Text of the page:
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  Managing Archeological Collections Curation in the Field and Lab Distance Learning
 

Field collection

(photo) Screening fill from a pitstructure excavation.
Screening fill from a pitstructure excavation. From the photograph collection of the Bureau of Land Management, Anasazi Heritage Center, Dolores, Colorado.

Collections management in the field starts with implementing the field collecting and statistical sampling methods presented in the project research design. Many archeological projects yield classes of objects that are highly redundant (i.e., shell, fire-cracked rock, window glass, etc.) and/or do not fit into the research design (i.e., undiagnostic body sherds from a time period that is not the focus of research). These materials can occupy a lot of storage room at the repository, yet may or may not have research, interpretation, and/or heritage value. However, given the strong ethic in archeology to save everything for future research and interpretation, selective field collection and statistical sampling may constitute a good compromise if carefully conceived and executed.

Selective field collecting may or may not involve statistical sampling. For contract work, field collecting is often dictated by federal, state, tribal, or local requirements or policies (see Section III). There are some states and federal agencies, for example, that require a "no-collection" procedure during most survey projects. The Department of Defense, however, does not recommend such a practice for several cost-related reasons (Griset and Kodack 1999). These include the need for physical samples to perform laboratory analyses, the difficulties and costs in verifying field observations, and the difficulty in enforcing a "no collection policy" with the result that some collecting may occur and a statistical bias is created in the collections. Other states and federal agencies require selective collection of diagnostic objects, which may be designated historic or prehistoric, during survey.

Statistical sampling, which involves systematic collection of a certain percentage of a specific artifact class(es), may be appropriate for both contract work and research. The exact percentage of a designated artifact class to be collected may be stated in the research design if careful examination of similar collections from the area is used to determine the sampling strategy, and that strategy can be replicated.

On the other hand, the need for statistical sampling may be best resolved in the field during consultation between a specialist on a particular artifact class and the principal investigator. The specialist can advise on whether or not collecting a systematic sample is warranted and how best to do it. Close monitoring of the amounts and types of materials found as fieldwork progresses is essential in making a decision. It is generally best to do major sampling in the field or off-site laboratory after cleaning and basic assessment, as discussed in a later sub-section. In this case, no sampling should occur until the quantity and range of variation of the object class(es) is known. Unfortunately, there are currently no professional standards to aid archeologists in determining correct sample sizes. There are, however, several useful articles and books by archeologists on statistical sampling that may be helpful in this context (e.g., Baxter 1994; Nance 1994; Shennan 1997).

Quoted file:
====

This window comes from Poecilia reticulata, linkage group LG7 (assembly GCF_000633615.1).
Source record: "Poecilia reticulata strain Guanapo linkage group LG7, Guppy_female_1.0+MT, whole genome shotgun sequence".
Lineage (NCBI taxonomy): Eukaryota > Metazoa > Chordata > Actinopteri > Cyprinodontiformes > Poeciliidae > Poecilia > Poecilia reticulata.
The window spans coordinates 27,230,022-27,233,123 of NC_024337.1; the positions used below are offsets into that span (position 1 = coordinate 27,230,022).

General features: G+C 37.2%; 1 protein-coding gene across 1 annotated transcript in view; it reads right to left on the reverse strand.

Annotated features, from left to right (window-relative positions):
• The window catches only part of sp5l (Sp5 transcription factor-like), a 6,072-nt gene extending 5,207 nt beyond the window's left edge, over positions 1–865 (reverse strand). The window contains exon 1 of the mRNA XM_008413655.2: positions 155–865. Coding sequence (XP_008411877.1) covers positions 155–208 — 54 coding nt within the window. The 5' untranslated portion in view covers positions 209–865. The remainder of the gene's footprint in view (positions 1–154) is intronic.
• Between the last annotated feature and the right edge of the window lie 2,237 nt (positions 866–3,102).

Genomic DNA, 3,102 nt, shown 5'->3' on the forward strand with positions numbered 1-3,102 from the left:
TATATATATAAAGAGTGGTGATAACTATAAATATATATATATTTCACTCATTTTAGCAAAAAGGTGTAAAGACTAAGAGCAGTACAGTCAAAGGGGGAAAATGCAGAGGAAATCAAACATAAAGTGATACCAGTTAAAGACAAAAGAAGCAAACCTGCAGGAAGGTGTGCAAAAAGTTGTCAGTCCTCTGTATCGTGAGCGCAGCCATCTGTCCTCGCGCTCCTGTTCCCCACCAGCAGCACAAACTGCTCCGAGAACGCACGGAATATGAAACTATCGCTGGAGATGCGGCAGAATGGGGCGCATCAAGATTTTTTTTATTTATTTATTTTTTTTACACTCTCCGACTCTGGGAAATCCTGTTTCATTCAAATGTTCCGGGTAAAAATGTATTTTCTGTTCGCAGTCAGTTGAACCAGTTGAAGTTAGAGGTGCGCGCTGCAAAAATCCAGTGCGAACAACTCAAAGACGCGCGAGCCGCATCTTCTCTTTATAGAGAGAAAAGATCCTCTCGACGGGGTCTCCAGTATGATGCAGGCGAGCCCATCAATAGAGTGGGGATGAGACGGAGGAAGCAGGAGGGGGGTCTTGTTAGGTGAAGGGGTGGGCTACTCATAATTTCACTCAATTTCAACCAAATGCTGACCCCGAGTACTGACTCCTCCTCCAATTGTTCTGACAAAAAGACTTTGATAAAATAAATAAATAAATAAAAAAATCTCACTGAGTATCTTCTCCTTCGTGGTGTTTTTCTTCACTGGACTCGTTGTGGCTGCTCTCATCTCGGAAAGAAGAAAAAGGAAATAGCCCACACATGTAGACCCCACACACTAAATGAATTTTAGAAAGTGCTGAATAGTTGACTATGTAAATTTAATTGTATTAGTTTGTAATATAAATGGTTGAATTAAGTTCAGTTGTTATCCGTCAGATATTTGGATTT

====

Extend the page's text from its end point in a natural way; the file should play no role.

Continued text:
The collection of non-cultural materials can also impact the overall size and long-term care of collections, since they are often bulky and require a large amount of storage space. A strict sampling strategy should be followed for these materials in order to collect only enough samples as are actually needed to meet project goals. Processing non-cultural materials prior to packing a collection for submittal to a repository is another way to limit the volume of these materials in the collection. Processing can include running soils through flotation tanks.

It is important to keep sampling procedures consistent and well documented throughout a project, both in the field and the lab. Every effort should be made to record such information on long-lived media, such as archival quality paper. Unexpected discoveries at the site may necessitate changes in the collecting strategy and sampling plan. When changes are made they should be well documented and continue to support the research goals of the project.

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